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Owakudani
Owakudani

Owakudani

Free admission
1251 Sengokuhara

The Basics

The Owakudani volcanic area was created when Mt. Hakone erupted some 3,000 years ago. Today, there are a number of hot pools and steam vents that you can visit, made easy by a short walking trail, accessible from the Owakudani stop of the Hakone Ropeway cable car. Watch as the clouds of the volcanic gas erupt from craters in the ground—and don’t be put off by the sulfuric smell, which is often likened to rotten eggs! A local speciality you should try is the Owakudani eggs sold on-site—the blackened eggs are cooked in the mineral-rich water and it’s said eating a single egg will prolong your life by seven years.

After your visit, you can continue on to Lake Ashinoko and Hakone—a popular beauty spot with views over Mt. Fuji. The area offers plenty to do including hot springs, boat rides on the lake, the famous tori gates of the Hakone Shinto shrine, traditional hotels, restaurants, and more. The Hakone area makes a great day trip from Tokyo and there are regular guided tours to the area from the city to ensure you see all the important sites on your visit.

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Things to Know Before You Go

  • The area might be closed to the public when there is increased volcanic activity.
  • Enjoy great views of Mt. Fuji from Owakudani.
  • While the Hakone Ropeway cable car is wheelchair accessible, the area around Owakundai has steps and uneven ground that may not be suitable for people with limited mobility.
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How to Get There

Owakundani is accessible via the Hakone ropeway cable car that travels from Togendai station to Sounzan station, stopping at Owakundani along the way. Hakone is 50 miles (82 km) southwest of Tokyo and is accessible by car, guided tour with transport included, or bullet train. Regular train services run to Hakone from Tokyo’s Shinjuku station.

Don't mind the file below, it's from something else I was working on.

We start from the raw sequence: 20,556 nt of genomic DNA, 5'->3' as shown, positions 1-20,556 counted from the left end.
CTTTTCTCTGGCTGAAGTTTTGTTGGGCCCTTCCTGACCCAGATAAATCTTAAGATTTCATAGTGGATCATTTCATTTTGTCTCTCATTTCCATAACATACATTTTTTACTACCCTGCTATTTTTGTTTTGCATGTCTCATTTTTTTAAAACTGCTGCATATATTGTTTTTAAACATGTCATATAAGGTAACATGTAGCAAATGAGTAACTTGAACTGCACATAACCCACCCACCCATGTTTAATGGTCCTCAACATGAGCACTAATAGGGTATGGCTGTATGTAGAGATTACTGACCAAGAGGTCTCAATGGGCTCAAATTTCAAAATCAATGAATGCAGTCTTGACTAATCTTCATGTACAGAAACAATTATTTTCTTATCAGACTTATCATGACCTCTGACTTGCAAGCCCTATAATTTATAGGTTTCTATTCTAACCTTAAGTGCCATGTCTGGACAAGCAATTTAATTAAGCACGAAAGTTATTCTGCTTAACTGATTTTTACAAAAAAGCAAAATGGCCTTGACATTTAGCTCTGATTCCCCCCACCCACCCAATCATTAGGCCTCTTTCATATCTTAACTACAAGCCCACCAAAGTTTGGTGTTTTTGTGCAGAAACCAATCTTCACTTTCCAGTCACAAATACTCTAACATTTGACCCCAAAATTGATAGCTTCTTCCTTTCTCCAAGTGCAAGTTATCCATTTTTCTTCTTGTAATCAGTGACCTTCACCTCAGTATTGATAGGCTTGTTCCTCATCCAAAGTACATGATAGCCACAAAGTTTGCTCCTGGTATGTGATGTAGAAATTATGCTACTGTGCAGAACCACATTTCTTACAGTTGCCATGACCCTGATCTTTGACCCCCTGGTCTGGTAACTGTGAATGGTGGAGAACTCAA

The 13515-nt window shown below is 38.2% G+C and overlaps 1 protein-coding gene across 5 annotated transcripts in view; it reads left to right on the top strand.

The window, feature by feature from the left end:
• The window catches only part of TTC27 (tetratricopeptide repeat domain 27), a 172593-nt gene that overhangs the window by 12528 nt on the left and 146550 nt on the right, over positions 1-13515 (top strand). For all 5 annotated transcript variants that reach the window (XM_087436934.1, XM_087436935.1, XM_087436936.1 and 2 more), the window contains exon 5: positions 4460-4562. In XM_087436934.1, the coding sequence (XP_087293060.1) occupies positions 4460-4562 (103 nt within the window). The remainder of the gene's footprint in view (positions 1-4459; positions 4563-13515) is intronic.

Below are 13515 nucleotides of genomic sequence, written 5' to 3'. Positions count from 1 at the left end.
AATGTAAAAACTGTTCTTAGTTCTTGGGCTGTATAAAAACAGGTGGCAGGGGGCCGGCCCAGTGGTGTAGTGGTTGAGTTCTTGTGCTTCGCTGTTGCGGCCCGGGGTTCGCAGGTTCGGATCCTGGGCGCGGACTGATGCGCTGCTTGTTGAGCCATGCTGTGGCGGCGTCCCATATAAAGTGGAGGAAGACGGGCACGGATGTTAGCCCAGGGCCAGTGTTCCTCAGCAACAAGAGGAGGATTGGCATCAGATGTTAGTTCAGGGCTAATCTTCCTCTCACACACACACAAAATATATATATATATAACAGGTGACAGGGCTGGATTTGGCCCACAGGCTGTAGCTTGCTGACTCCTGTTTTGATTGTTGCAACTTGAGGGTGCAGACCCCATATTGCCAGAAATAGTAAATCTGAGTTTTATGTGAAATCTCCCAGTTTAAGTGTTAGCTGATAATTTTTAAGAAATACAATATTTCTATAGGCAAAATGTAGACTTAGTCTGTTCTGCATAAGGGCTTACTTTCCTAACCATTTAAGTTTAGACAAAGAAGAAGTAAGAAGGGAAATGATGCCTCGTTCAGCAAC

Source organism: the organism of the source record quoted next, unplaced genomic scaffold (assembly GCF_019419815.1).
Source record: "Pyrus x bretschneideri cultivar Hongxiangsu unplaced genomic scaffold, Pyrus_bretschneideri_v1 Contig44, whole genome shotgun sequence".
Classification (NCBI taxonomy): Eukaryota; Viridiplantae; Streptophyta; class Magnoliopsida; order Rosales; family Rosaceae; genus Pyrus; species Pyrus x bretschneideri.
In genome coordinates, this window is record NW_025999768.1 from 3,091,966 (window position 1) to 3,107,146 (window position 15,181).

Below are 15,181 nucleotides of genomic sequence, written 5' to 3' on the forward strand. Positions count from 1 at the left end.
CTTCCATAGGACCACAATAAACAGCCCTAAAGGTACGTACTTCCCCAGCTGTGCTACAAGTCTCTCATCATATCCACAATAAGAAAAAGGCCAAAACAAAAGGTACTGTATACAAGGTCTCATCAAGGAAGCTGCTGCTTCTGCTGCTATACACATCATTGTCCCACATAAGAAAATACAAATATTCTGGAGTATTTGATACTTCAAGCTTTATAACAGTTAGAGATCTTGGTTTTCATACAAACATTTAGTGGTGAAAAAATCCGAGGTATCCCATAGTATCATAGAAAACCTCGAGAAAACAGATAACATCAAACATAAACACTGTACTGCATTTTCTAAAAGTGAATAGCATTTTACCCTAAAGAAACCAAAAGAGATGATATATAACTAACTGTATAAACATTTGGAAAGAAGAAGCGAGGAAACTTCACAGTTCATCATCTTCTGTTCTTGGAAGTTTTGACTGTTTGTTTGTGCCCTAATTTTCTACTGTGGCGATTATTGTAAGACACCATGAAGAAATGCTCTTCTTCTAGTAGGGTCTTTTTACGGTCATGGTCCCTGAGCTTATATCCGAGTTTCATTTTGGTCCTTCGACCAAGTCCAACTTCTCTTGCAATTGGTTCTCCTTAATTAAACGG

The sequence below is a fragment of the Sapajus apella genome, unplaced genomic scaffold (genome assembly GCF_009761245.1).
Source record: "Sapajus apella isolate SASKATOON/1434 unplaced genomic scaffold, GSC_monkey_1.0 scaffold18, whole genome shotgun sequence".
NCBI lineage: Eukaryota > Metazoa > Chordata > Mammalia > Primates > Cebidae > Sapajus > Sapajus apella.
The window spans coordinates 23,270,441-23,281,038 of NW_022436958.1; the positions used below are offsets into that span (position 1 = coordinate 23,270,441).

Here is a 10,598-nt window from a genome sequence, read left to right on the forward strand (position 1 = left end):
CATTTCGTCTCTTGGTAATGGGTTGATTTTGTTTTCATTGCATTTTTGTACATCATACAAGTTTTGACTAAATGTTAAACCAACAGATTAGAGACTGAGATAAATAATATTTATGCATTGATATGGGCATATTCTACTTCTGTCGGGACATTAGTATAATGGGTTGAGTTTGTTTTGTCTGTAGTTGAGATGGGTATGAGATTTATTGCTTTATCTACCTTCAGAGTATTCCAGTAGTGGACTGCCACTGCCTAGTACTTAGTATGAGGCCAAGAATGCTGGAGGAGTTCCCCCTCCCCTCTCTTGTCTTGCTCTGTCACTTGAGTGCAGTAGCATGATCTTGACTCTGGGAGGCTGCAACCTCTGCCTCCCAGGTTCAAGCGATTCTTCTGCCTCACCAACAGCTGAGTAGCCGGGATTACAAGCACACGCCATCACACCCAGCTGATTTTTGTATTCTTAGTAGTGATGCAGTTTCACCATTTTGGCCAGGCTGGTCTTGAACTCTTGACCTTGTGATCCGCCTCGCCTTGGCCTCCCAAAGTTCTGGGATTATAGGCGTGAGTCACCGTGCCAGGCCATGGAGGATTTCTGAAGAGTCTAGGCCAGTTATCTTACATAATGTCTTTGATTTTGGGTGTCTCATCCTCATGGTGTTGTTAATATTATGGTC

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When to Get There

Owakundani and then Hakone Ropeway are usually open all year round—although the whole area can be closed if there’s bad weather, or when there’s an increased threat of volcanic eruptions. The ropeway can get especially busy during holidays and summer weekends so allow extra time for your trip if you’re visiting at peak periods.

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Wildcard

Visit Odawara Castle Immerse yourself in 15th century Japan at Odawara Castle in Hakone. The traditional style castle was first built in the 15th century, then rebuilt in the 17th after an earthquake destroyed the original. A century late the buildings were sold and moved—what you see today is a painstaking reconstruction made in 1960 from ancient drawings. The building, with its sweeping tiered roofs, looks particularly impressive during the spring when the surrounding cherry trees are in bloom.

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